Move to support research on bacterial defense mechanism
An assistant professor in the School of Natural Science and Mathematics received a $1.9 million, five year grant from the National Institute of Health to study antibiotic resistance in bacteria.
Kelly Palmer’s grant — which was drafted in collaboration with Michael Zhang, the Cecil H. and Ida Green Distinguished Chair of Systems Biology Science — placed in the top 15 percent of grants submitted to the NIH. Palmer explained that this funding opens opportunities for further grants to support UTD’s endeavors in science, technology, engineering and mathematics research.
“The money is used to pay for salaries, research in the summer months, (to buy) lab supplies and genome sequencing, which can be quite expensive,” Palmer said.
Palmer studies antibiotic resistance in her laboratory by analyzing the Enterococcus bacteria’s uptake of foreign bacterial DNA, or plasmids, that code for antibiotic resistant genes.
“We’re interested in the defense mechanisms in Enterococci that prevent them from taking up the plasmids,” Palmer said. “The two (mechanisms) we study are called restriction modification and CRISPR-Cas.”
The lab’s graduate research students run daily experiments to clone bacteria, identify genes and check the functionality of defense systems. These tasks require the researchers to spend up to half a day in the lab.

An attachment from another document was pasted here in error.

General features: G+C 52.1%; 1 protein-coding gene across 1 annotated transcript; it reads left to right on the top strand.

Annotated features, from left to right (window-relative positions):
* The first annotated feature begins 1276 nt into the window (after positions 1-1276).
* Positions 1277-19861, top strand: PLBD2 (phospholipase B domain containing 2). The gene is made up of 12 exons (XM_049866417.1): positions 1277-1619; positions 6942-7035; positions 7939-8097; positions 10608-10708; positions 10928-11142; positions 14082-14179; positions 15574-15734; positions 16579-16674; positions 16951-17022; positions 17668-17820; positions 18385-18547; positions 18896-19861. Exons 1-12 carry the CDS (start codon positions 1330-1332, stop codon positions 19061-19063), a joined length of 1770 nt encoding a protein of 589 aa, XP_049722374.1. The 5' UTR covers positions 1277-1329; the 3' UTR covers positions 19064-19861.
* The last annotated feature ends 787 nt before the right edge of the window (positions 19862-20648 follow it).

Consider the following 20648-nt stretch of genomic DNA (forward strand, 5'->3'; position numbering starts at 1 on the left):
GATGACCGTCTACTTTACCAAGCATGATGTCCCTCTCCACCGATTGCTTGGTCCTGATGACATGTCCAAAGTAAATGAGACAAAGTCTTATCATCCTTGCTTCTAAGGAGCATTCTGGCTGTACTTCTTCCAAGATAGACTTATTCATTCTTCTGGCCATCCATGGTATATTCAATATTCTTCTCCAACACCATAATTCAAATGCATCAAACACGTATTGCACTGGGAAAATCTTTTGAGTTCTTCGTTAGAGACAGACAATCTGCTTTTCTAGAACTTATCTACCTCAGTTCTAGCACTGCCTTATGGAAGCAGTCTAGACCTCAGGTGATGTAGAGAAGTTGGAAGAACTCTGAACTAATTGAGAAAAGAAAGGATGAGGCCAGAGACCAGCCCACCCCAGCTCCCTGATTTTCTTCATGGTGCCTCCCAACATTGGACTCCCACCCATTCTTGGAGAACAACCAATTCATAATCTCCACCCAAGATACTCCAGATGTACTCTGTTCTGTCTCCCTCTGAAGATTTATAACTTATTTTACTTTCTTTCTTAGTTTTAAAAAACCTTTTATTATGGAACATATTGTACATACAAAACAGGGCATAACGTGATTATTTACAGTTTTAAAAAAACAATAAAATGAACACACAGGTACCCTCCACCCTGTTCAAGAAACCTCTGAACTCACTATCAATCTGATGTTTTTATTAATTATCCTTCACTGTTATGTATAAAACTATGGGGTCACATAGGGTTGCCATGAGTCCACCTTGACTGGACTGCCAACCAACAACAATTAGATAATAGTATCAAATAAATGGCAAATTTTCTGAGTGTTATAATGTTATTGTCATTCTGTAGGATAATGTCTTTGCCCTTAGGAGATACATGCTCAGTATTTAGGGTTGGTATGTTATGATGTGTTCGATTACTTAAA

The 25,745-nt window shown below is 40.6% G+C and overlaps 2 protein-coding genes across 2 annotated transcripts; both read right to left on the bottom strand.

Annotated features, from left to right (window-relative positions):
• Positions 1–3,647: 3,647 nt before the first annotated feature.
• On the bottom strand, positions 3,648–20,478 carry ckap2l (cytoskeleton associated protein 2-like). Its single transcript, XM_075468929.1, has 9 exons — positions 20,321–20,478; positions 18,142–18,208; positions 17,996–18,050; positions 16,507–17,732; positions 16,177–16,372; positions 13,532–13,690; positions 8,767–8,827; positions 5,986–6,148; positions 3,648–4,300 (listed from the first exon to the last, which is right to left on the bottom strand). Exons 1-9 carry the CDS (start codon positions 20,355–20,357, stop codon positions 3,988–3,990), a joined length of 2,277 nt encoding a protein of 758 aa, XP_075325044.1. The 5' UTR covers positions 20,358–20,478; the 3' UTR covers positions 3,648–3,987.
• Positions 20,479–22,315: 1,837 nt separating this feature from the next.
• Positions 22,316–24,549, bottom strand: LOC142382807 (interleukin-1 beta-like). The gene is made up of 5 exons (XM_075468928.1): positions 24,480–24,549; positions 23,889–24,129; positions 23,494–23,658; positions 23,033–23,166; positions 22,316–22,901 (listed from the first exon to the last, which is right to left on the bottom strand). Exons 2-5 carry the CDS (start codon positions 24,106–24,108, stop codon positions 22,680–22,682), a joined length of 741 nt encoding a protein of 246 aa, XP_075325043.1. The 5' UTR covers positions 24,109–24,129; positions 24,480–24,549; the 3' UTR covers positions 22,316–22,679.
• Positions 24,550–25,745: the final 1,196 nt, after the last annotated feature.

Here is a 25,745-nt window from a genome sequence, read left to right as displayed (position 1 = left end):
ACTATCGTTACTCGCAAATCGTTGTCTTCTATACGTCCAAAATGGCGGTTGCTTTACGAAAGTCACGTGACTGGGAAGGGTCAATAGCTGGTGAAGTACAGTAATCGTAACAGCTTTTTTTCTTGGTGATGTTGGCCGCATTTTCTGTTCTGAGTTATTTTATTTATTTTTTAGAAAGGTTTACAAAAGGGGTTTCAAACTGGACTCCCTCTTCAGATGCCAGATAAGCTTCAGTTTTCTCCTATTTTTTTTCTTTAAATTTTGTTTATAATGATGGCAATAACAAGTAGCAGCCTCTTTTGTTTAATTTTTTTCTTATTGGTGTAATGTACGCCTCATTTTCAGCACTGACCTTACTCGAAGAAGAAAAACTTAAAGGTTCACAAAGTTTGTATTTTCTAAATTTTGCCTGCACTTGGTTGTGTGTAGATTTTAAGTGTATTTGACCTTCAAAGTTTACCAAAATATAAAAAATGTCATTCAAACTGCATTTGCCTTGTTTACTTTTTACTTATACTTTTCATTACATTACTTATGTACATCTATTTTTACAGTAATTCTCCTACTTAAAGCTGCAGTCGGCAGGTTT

Hannah Adams, a Ph.D. candidate in molecular and cellular biology, said that the 12-hour workdays are worth the effort.
“Usually if I’m in the lab for that long, it’s because I’m trying to get a really important experiment finished,” Adams said. “The idea of getting that great data pushes you forward.”
Although they have a large time commitment, Palmer and her graduate researchers share a desire to achieve a quick turnaround of results to show their progress to the NIH.
“In five years, we hope to renew the grant,” Palmer said. “We would say, ‘look at all we accomplished with the first round of money you gave us.’ We need to understand how antibiotic resistance evolves in the clinic.”
The $1.9 million grant covers the lab’s operating costs, but the funding is not enough to provide for the purchase and upkeep of advanced genome sequences at UTD. Currently, the Palmer lab sends their samples to labs at the University of Michigan, Johns Hopkins University and the University of California at San Diego for assistance with genome sequencing.
A core facility at UTD would require technicians who can work with samples from the research labs.
“The dream would be to have a core facility at UTD,” Palmer said. “I think there’s a need for one. We could provide some money … for the upkeep with other researchers.”
Despite the need for funding, obtaining the grant was not easy. Palmer’s grant was not awarded after her initial application.
“I was emotional,” she said. “I got feedback and peer-review on how to refine the ideas. It’s easy to be upset about the initial failure, but you realize the reviewers are trying to help you be a better scientist.”
Palmer said it was important to use the second opportunity to make her research better meet the needs outlined by the NIH.
“The message there is ‘don’t give up,’” Palmer said.